There's a certain smell to freshly mowed grass on a high school football field, a mixture of chlorophyll and dew and mud that wafts into a player's nose and triggers a release of adrenaline and testosterone that carries him through the picturesque violence that will consume his mind and body and soul for a quartet of 12-minute quarters.
Books and movies like Friday Night Lights can only go so far in relaying the passion and release that is a high school football game. For those who have experienced it first-hand, who have rattled jaws and had theirs rattled, who have kicked the shit out of someone and had their own asses handed to them, each game becomes a distinct, vivid memory in your mind. The intensity and insanity you feel as you leave it all behind for 48 minutes are emotions that simply cannot be fully explained.
Nor can they be understood. To critics, football is just a brutish, even Neanderthal pursuit of dumb jocks who can barely spell their own names. But football players don't care about the opinions of other people --- people who don't realize how complex and mentally demanding the game of football really is. Those people will never get it, and that's their loss.
They'll never understand why this Friday's showdown between the Webster Schroeder Warriors and the Webster Thomas Titans means so much to every single player on both teams. For the past two seasons, Schroeder and Thomas have met for the Section V Class AA title. In 2003, Schroeder won. Thomas won last year. Because of that, the rivalry carries even more importance to those involved.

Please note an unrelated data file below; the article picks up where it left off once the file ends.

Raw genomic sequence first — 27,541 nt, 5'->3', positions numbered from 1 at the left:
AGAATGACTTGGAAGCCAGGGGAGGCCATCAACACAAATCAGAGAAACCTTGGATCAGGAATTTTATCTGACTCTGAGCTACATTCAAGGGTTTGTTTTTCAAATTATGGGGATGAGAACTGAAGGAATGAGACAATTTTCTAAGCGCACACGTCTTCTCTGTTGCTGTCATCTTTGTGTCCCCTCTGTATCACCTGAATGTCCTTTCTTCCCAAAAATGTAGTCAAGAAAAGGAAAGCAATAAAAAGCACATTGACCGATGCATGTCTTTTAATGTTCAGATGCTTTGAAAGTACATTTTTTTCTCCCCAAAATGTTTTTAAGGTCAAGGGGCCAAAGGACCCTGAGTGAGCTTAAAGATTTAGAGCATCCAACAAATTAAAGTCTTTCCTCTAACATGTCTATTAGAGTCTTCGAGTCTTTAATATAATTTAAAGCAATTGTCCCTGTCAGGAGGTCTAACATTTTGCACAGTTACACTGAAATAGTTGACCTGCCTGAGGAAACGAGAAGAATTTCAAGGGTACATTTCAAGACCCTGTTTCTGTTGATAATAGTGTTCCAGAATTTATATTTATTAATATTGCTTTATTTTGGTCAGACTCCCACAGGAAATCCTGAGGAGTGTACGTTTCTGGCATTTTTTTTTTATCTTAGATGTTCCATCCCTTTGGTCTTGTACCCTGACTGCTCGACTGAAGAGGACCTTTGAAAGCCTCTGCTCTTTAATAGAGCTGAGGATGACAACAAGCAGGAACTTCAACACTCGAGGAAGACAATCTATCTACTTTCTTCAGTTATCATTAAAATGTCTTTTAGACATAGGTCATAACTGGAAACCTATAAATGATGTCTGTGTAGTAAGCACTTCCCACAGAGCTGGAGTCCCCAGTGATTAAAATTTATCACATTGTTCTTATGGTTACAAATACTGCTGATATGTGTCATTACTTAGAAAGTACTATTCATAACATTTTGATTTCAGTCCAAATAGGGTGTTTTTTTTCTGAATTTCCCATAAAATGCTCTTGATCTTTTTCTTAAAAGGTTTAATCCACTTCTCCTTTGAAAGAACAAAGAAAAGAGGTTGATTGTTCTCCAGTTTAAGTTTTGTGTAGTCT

Critics will never understand why every single game on Fairport High School's 2005 schedule will mean so much to each and every Red Raider. They'll never understand what it means to be a Fairport football player, burdened by the legacy left by the 11 sectional titles and two state crowns the Red Raiders won between 1977 and 1998 --- and by the zero titles they've won since. Critics will never understand how much pressure each current Fairport player faces to restore the program to glory.
Critics will never understand how much it means for city schools like East and Edison to beat teams from the suburbs, to stare down and conquer the spoiled rich kids.
Critics, in the end, will never understand the pride that goes with being a high school football player. This fall, dozens of high schools and hundreds of boys at all levels across Section V will take the field, fight their hearts out and walk off after the final gun with just that: their pride.
Every Friday and Saturday throughout the fall, Rochesterians will have dozens of chances to catch a glimpse of that pride, to feel the passion, to smell the grass. Take advantage of them.
For schedules and other information visit www.sectionv.org/football.